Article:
Alzheimer's Disease: Symptoms, Causes and Treatments
The dementia that occurs in the elderly is one of the most frightening and devastating neurological conditions. The most common cause for this condition is Alzheimer’s disease (AD). Each decade after 60 years of age the prevalence increases. It is estimated that by 2040, 14 million individuals in the United States will be affected.
The earliest noticeable symptoms are forgetfulness, memory loss, disorientation in time and space and difficulty with concentration, calculation and language. In some patients, severe behavioral changes and disturbances might be a symptom. As it is a progressive disease, the patient is incapable of self-care in the final stages. Thus far, no effective treatments exist and those that are affected usually die from complications.
The causes and underlying mechanisms of the brain abnormalities are not yet fully understood. But great progress is being made through genetics, biochemistry and cell biology. Researchers, through examination of microscopic brain tissue, have learned that AD patients show accumulations of a small fibrillar peptide, called a beta amyloid, in the spaces around synapses, and abnormal accumulations of a modified form of the tau protein in the cell bodies of the neurons.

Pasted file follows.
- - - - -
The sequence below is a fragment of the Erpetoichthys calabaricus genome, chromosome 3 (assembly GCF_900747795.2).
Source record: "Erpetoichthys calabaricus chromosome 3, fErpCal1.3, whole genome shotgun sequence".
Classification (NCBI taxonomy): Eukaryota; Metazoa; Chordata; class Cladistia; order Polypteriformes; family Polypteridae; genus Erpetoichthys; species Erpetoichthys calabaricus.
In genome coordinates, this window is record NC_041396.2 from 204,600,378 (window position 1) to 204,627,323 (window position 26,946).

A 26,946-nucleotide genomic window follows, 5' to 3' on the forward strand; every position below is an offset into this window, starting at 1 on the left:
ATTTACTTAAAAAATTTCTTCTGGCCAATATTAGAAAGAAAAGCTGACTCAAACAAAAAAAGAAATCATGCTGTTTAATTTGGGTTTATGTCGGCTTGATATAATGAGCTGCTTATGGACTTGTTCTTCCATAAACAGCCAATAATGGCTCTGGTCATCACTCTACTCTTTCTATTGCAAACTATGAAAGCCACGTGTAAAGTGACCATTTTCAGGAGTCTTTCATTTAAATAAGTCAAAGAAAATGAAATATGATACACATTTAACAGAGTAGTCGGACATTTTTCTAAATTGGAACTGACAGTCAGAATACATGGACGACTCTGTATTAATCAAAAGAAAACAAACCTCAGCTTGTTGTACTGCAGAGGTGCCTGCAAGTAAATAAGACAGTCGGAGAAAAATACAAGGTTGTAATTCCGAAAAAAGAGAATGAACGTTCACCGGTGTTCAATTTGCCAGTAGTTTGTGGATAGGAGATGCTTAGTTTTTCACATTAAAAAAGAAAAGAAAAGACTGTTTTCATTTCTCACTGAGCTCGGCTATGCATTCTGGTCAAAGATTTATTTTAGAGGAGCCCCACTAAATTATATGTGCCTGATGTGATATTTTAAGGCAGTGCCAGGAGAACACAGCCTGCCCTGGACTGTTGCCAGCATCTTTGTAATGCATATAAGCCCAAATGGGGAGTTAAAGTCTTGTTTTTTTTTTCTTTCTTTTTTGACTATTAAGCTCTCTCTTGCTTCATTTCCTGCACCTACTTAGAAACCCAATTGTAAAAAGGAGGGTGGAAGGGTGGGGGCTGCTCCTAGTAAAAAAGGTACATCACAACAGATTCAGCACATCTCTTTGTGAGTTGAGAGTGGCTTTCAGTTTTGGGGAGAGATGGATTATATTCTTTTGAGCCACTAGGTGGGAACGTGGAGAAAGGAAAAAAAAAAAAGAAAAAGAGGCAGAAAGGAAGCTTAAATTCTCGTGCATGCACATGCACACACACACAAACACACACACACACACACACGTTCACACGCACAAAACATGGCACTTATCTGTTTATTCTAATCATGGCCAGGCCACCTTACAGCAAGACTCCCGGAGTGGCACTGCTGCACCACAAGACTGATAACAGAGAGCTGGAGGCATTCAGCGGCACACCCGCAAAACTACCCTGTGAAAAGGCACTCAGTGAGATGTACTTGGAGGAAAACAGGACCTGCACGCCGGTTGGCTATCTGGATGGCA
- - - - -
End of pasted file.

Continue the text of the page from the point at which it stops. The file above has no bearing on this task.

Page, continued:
Furthermore, a reduction in neurotransmitter marker levels occurs, for example in acetylcholine, monoamine and glutamate, which allow cells to communicate with each other. The damage in these neural systems, which are responsible for learning, memory and other higher cognitive abilities, is believed to be the cause of the clinical symptoms.
Recently, mutations have been identified in AD-linked genes on three chromosomes. On chromosome 21, the gene encoding the amyloid precursor protein can be found. More mutations have been identified in the presenilin 1 and 2 genes, on chromosomes 14 and 1 respectively. Apolipoprotein E (apoE), a gene on the 19th chromosome influences susceptibility in late life and exists in three form, with apoE4 clearly associated with increased risk.
At present, treatments are only available for some symptoms, such as agitation, sleep disturbances and depression. Some drugs are available to treat the cognitive symptoms in patients with mild to moderate Alzheimer’s. However, their effects are only temporarily.
Several other approaches are being tested. Mice models are being developed by introducing some of the aforementioned genes in mice. It is anticipated that these animal models will teach us a lot about the mechanisms of the condition. A final approach is using knock out genes. Through enzymes, beta and gamma secretase, cleave the amyloid peptide from the precursor and block the production of amyloid.